Sunday, February 8, 2015

Gaining a Keener Sense of History

One of the side benefits of pursuing our family history is that of gleaning the details of the general history of the times. As I walk through my Taliaferro family’s history, I am also realizing the historical context in which their lives unfolded, and gaining a greater appreciation for its significance.

Because of my need to pursue all the collateral lines of my ancestors—remember, I’m seeking documentation to prove those autosomal DNA matches—I’ve recently pushed back to the generation preceding that of my fourth great grandfather, Zachariah Taliaferro. In addition to my fourth great grandfather, himself, we’ve already met Zack’s older brother Benjamin—the one who stole his sweetheart from him. Though I’ve been relatively silent on my progress while  posting on other topics, I’ve also continued the routine research on the rest of that generation’s siblings: Sallie, Richard, Warren (the one who may well be the father of my second great grandmother, Mary Taliaferro Rainey), Burton, Nancy, Frances, Charles and Boutwell. You can be sure that, behind the scenes, I’ll be gathering as much information as possible on each of these siblings—and then working my way back down each line, researching their descendants.

These were all the children of Zachariah Taliaferro, senior, and his wife, Mary Boutwell—a large family with many descendants to research. I’ll be busy for a while.

Now I’m advancing to the preceding generation, examining the siblings of the elder Zachariah Taliaferro. These siblings were the children of Captain Richard Taliaferro and his wife, Rose Berryman.

Like my fourth great grandfather’s family, his father—the senior Zachariah Taliaferro—came from a family with many siblings. Among them were many names echoed in the younger generation. Besides the elder Zachariah, there were Sarah, Benjamin, Richard, John, Charles, Beheathland, Peter, the twins Elizabeth and Rose, Mary, and Francis. My ancestor, the senior Zachariah, fell into the order behind his older brother Benjamin—a pattern we saw echoed in the subsequent generation. (One child, Richard, died in infancy; as often happened in those times, the parents subsequently named their thirteenth and last child by that same name.)

Reading through the old genealogies of those colonial Virginia families, I find many resources which include the lines of the Taliaferro family. I’ve been slowly working my way through each of them. Many times, the dense text is no more than an outline of the genealogical details of names, dates of birth and marriage, and subsequent issue.

Sometimes, though, the task turns from the careful—but tedious—litany of the generations and detours into an explanation of the events surrounding the lives of the people so named.

By the time I reached Captain Richard and Rose Berryman Taliaferro’s fifth child, John, I realized I was dealing with lifetimes straddling that significant American date, 1776. In learning about the life and times of John Taliaferro, I couldn’t simply stick with the genealogical data and ignore the upheaval that filled his day to day life. I had to stop and consider not only what was happening to his family, but how they became players in the greater drama of the struggle for our country’s independence.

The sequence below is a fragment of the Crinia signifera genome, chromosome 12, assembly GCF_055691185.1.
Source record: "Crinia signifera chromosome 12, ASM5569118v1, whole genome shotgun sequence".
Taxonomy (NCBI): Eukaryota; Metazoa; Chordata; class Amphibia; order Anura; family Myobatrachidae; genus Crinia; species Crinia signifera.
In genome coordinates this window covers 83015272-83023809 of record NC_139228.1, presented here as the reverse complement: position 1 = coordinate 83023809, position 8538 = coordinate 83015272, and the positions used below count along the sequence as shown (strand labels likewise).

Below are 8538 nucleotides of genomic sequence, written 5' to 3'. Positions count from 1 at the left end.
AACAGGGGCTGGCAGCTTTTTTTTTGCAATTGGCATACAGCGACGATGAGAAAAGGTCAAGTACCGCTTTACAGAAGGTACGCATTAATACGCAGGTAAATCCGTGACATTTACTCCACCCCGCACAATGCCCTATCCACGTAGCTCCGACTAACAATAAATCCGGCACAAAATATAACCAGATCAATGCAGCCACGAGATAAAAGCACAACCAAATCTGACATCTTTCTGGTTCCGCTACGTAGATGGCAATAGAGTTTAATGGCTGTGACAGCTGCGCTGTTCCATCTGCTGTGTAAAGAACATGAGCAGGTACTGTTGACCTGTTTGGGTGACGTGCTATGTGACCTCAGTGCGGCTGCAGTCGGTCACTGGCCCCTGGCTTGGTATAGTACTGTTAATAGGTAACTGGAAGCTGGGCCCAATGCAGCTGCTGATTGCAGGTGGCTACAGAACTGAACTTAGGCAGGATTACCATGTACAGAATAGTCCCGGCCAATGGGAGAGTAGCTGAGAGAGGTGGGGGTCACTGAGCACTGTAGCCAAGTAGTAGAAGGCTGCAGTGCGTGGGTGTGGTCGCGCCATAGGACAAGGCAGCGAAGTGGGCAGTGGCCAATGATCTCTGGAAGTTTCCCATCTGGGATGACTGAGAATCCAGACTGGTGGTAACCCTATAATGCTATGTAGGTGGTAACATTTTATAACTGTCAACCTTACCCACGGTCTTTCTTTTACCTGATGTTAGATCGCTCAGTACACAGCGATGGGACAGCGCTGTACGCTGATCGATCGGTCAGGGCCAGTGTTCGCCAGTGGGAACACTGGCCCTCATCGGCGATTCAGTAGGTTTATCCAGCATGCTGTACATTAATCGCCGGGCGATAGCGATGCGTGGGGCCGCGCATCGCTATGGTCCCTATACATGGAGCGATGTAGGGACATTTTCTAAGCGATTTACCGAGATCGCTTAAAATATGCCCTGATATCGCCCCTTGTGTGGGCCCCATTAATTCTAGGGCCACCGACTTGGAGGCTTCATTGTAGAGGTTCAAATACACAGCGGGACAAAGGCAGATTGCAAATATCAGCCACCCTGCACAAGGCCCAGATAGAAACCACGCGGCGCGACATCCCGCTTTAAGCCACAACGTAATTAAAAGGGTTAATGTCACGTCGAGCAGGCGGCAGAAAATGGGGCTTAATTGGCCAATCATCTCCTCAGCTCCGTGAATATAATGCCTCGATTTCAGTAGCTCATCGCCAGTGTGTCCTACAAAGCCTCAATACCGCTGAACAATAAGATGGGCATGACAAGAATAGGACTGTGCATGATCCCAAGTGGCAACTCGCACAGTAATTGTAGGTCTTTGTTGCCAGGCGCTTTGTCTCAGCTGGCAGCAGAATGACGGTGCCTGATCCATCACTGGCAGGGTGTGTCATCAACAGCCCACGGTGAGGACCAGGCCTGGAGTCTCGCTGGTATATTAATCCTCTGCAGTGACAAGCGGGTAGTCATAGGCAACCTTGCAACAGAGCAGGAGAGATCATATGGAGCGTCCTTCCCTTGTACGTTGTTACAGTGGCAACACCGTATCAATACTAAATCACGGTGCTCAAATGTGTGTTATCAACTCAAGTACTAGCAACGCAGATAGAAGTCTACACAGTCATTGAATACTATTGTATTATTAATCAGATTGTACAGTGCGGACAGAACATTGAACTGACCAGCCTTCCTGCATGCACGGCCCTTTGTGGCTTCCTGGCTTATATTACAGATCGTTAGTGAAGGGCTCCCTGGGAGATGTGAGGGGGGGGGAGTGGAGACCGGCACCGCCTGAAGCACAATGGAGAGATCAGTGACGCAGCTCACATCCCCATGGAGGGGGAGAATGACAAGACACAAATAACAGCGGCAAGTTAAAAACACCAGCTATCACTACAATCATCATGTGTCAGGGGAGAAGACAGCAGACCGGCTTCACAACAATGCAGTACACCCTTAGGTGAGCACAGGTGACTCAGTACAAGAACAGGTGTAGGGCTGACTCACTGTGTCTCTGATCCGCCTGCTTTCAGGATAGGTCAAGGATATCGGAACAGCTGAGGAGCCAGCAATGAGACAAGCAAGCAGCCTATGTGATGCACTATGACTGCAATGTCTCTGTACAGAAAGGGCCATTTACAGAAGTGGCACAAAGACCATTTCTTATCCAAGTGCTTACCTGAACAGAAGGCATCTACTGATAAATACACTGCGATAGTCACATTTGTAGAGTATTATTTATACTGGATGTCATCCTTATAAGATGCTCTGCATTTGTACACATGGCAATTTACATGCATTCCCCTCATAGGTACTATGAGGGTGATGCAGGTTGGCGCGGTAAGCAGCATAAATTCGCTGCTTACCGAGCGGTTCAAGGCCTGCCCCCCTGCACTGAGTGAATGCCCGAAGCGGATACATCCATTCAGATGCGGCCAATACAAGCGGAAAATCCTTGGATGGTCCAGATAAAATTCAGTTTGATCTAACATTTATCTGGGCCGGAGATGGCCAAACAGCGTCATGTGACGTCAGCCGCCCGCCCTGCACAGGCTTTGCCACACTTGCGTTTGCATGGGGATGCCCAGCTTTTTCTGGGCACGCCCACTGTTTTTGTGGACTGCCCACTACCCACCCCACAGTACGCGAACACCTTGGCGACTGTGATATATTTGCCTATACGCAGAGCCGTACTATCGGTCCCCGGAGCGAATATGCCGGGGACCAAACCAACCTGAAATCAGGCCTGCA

Though John Taliaferro was born in 1733, he was not beyond serving in the Revolutionary War in the late 1770s and early 1780s. In learning about his specialized contribution to the war effort, I ran across a story so touching, I couldn’t just pass on by without sharing it.

Of course, having to bring you up to speed in all that I’ve been accomplishing—but not mentioning to you in hopes of sparing you the tedium of reviewing genealogical sausage-making—I’ve filled way more than my customary space for one day. Yes, I know, there is no task master standing over me with a whip, penalizing me for exceeding any word count allotment. But I appreciate the patience necessary for you, dear reader, to absorb the content filling this amount of blogging space. And so, with that, I beg your leave to continue, tomorrow, this saga of what became of John Taliaferro during his service in the American Revolution.

Whether continued today, tomorrow, or at a distant point in the future, though, it is in the pursuit of genealogical records—that micro-history that only our own families may value—that you and I find ourselves awakened to the bigger picture of the macro-history of life.

Above: "Old Kitchen," painting by American artist Frank Henry Shapleigh, one of over four hundred 19th century artists who created landscape scenes known as "White Mountain Art" from the White Mountains of New Hampshire; courtesy Wikipedia; in the public domain.


  1. You have a nice eye - the art work you pick for your post is always worth gazing at and pondering.

    As for the "Tolivahs" of Viginny... I find the families with so many children to be hard work when "building the family tree" and wonder at what point I should "cut of the branch" - I hate to think I might miss someone "famous" or "nearby" cousin-wise... but after about 3d cousin - 3 removes - I think (personally) they are mostly "removed". :)

    1. Oh, I agree in many ways, Iggy. The distance of the relationship makes it less meaningful, in one way. But in others, I am gaining this sense of awe about a general heritage passed on down to me. I know you have that sort of heritage in your background, too. Though your distant relatives may mean nothing in terms of inter-personal relationships, just to know, say, that several ancestors may have had a proclivity for engineering talent (for example) provides the sense of resonance that provides a proper sense of place. Kind of, "so that's why I do so well in this." It's not so much about the individual people, themselves, but the heritage that they've bequeathed to you, in the aggregate.


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